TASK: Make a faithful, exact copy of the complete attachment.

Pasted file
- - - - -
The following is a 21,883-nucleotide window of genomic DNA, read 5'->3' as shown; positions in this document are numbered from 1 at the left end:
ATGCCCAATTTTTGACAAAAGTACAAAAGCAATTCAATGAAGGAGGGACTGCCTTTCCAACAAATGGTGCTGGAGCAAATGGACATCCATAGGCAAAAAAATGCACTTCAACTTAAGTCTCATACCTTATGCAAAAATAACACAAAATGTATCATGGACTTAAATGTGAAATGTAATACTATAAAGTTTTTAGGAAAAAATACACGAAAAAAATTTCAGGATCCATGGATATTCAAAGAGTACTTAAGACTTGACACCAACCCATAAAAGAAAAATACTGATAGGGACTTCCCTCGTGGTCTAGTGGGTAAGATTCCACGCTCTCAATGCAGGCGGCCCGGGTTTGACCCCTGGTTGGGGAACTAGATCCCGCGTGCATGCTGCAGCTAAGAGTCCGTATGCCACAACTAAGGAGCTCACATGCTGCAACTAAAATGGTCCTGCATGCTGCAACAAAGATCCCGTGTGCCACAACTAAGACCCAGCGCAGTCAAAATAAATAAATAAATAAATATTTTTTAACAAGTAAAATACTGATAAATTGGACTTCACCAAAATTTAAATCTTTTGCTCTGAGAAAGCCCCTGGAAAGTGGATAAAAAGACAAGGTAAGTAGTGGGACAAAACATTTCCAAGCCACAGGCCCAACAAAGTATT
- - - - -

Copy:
The following is a 21,883-nucleotide window of genomic DNA, read 5'->3' as shown; positions in this document are numbered from 1 at the left end:
ATGCCCAATTTTTGACAAAAGTACAAAAGCAATTCAATGAAGGAGGGACTGCCTTTCCAACAAATGGTGCTGGAGCAAATGGACATCCATAGGCAAAAAAATGCACTTCAACTTAAGTCTCATACCTTATGCAAAAATAACACAAAATGTATCATGGACTTAAATGTGAAATGTAATACTATAAAGTTTTTAGGAAAAAATACACGAAAAAAATTTCAGGATCCATGGATATTCAAAGAGTACTTAAGACTTGACACCAACCCATAAAAGAAAAATACTGATAGGGACTTCCCTCGTGGTCTAGTGGGTAAGATTCCACGCTCTCAATGCAGGCGGCCCGGGTTTGACCCCTGGTTGGGGAACTAGATCCCGCGTGCATGCTGCAGCTAAGAGTCCGTATGCCACAACTAAGGAGCTCACATGCTGCAACTAAAATGGTCCTGCATGCTGCAACAAAGATCCCGTGTGCCACAACTAAGACCCAGCGCAGTCAAAATAAATAAATAAATAAATATTTTTTAACAAGTAAAATACTGATAAATTGGACTTCACCAAAATTTAAATCTTTTGCTCTGAGAAAGCCCCTGGAAAGTGGATAAAAAGACAAGGTAAGTAGTGGGACAAAACATTTCCAAGCCACAGGCCCAACAAAGTATT